Seifert: GOP Opposition to Cordray 'A Song and Dance'

Richard Cordray, director designate of the Consumer Financial Protection Bureau

A leading consumer advocate from Ohio, the home state of the director-designate of the Consumer Financial Protection Bureau (CFPB), in an October 19 interview called on Republicans to quickly confirm the nomination.

Mark B. Seifert, the executive director of Empowering and Strengthening Ohio’s People, said Richard Cordray, who was nominated by President Barack H. Obama Jr., July 17 to be the bureau’s first director is a fair and brilliant attorney, who deserves consideration.

“My hope and sense is that what is going on with Republicans is that some of those morons are looking and see that foreclosures are kinda a problem,” Seifert said.

“I would hope that they would see the light and realize that we need someone to go in and hold these banks accountable,” he said.

“Just look at Rich’s qualifications and accomplishments—if he’s in there, he’s going to do his job,” Seifert continued. “Rich is not going to wake up one day and say: ‘Aw, I’ve got them now!’ Then, put all the banks out of business—that is not what Rich is about.”

The CFPB, created as part of the Dodd-Frank Wall Street Reform and Consumer Protection Act, is a regulatory force with sweeping powers to monitor and control financial transactions. The director would serve a five-year term that overlaps presidential terms. This means, an incoming president could not appoint his own director, nor does the director serve at the pleasure of the president.

The five-year term, not tied to the president’s, is essential to the mission and intent of the agency, Seifert said. “What we want is true independence. We have seen what happens when the regulators are not independent—when regulators were in the pockets of the banks.”

Although the bureau is being stood up by the Treasury Department, once the director is confirmed, the bureau will be spun off of Treasury as its own independent agency.

There is buzz that the nomination may move toward confirmation as left-leaning Republican senators seek an accommodation.

A Capitol Hill source who asked for their name to be withheld because they are not authorized to speak to the media about the negotiations, said the White House is offering to modify the bureau’s structure in exchange for Republicans dropping their opposition.

“They are offering bipartisan board of directors and allowing other financial regulators to veto CFPB decisions if they affect safety and soundness,” the source said.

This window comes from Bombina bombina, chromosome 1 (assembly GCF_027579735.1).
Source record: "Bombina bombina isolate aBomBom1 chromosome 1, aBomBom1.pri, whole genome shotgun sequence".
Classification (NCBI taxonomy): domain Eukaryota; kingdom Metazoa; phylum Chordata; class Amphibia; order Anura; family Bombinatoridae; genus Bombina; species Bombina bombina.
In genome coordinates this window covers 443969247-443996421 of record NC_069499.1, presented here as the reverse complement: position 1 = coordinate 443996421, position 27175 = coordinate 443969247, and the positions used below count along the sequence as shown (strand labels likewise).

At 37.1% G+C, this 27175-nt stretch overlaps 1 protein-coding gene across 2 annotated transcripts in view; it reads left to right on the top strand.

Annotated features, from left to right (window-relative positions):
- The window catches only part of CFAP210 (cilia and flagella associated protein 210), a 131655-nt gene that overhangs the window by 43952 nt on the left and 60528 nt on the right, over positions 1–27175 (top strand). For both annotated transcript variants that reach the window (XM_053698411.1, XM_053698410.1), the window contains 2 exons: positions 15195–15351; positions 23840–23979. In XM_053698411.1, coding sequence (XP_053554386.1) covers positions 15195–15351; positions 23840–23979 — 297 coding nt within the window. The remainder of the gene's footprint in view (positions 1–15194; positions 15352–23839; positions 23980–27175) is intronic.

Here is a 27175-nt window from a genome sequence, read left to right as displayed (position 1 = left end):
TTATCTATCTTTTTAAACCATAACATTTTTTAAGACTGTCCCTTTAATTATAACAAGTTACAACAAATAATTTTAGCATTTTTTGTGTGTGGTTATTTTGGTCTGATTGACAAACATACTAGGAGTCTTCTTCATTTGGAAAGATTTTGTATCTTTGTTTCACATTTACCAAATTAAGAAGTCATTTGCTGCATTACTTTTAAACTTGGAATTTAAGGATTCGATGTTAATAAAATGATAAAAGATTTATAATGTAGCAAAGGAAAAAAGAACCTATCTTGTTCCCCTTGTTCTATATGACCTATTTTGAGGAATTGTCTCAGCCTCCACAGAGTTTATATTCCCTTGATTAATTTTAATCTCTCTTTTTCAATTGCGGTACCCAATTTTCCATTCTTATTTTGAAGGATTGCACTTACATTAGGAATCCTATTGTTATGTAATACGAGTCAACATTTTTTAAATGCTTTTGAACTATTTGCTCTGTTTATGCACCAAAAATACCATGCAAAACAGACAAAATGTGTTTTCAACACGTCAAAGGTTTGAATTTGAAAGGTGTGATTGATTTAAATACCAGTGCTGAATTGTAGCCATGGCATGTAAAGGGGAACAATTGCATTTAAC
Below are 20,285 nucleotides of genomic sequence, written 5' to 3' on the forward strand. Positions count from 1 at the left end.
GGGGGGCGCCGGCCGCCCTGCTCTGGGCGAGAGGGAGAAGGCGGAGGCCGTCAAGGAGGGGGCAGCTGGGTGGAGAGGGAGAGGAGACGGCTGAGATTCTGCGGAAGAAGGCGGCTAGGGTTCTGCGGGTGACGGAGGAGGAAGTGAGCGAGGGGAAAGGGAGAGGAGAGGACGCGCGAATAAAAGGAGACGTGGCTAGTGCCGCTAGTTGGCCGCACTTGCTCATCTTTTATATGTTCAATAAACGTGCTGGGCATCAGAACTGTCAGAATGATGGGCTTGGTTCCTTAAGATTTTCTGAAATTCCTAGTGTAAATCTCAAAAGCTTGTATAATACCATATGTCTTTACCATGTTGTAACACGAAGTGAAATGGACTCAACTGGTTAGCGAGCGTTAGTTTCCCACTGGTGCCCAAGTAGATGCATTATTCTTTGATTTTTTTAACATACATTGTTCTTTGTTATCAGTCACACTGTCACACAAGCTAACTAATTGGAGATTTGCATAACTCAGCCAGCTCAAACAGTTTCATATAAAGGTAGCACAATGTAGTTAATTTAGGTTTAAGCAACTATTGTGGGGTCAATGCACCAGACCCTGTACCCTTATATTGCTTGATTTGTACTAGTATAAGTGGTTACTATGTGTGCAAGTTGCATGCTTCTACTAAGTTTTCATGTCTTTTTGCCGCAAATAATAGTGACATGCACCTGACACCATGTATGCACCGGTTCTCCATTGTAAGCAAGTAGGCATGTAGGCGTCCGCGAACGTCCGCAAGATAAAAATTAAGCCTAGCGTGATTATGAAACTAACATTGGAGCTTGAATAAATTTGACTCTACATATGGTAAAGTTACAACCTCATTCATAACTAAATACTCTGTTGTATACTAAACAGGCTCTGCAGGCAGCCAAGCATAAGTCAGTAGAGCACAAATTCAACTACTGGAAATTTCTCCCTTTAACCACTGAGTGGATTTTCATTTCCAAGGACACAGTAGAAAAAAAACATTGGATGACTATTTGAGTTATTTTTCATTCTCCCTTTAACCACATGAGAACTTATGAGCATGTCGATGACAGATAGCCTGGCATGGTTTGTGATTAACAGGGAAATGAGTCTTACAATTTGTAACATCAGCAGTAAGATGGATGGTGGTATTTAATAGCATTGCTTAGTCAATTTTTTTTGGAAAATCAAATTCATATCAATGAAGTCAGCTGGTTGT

“The White House does not believe that Shelby will take the deal, but they think they can pick off Brown, Collins, Snowe and Corker.  Nelson on the Dem side is also in play,” the source said.

Shelby’s office confirmed that no proposal has been recieved by the White House for his to consider.

The source said Sen. Susan M. Collins (R.-Maine) and Sen. Olympia J. Snowe (R.-Maine) are still solid, but the concern is Sen. Lisa A. Murkowski (R.-Alaska), who did not join Sen. Richard C. Shelby (R.-Ala.) and 43 other GOP senators in signing his May 5 letter demanding changes in the bureau.

Ohio’s Republican Sen. Robert J. Portman continues to sit on the fence, the source said.

[After the original posting of this article, Portman aides contacted HUMAN EVENTS to clarify that they and Portman were open to working with the White House and Cordray to address the concerns detailed in the May 5 letter and that Portman’s committment to the letter will not change unless substantive, legislative changes were made to the CFPB including increased accountability. Portman has not seen a proposal from the White House to do that yet.]

Seifert said he had meetings in late July and early August with Portman staffers from both his Cleveland and Toledo offices about Cordray’s nomination.

“We came there to express the hope that Senator Portman would back out of the asinine letter that he and the Republicans signed in the spring saying: ‘Give us this of we’re not going to confirm anybody.”

“It sounds the way a five-year-old behaves on the schoolyard: ‘Do it my way or I’m taking my ball and going home,’” he said.

“The song and dance that they’ve all been fed to say is: ‘Well, it’s not Rich, we like Rich, he’s a good guy, but we are not convinced about all this power going to one person,” he said.

Seifert said Portman’s staff did not stray from their script: “They said Senator Portman is weighing it all very carefully—blah, blah, blah.”

The consumer advocate said he not aware of any specific compromises being negotiated, but he is willing to give Republicans a symbolic victory.

“If that means we have to give the Republicans something, so they can say they got one over Obama, whatever.”

“The important thing is to get him in there, so he can move on rule-making and bureaucratic things what can’t happen until they have something in that position,” he said.

Seifert said his organization started seeing problems related to unfair practices by banks and credit card companies in 1999, not 2008 as most people have come to believe.

“Congress sat silent for 10 years, now all of a sudden they want oversight? Go to hell, no!” he said.

“The CFPB will have a lot of power,” he said. “It does.”

“Frankly, that scares Congress,” he said.

“What scares me is watching Mrs. Martin, a 78-year-old in her home for 40-something years on East 77th Street, trying desperately to save her home only to have J.P. Morgan Chase lose her paperwork constantly,” he said. Martin’s home is scheduled for a sheriff’s auction in the second week in December.

Many of the actual reforms and consumer protections in Dodd-Frank for people like Mrs. Martin are held up as long as the CFPB does not have a director, Seifert said.

“President Obama has put a lot of eggs in one basket with the CFPB and the Dodd-Frank in trying to clean things up,” he said.

“People like Senator Shelby have done everything they can do to dismantle it.”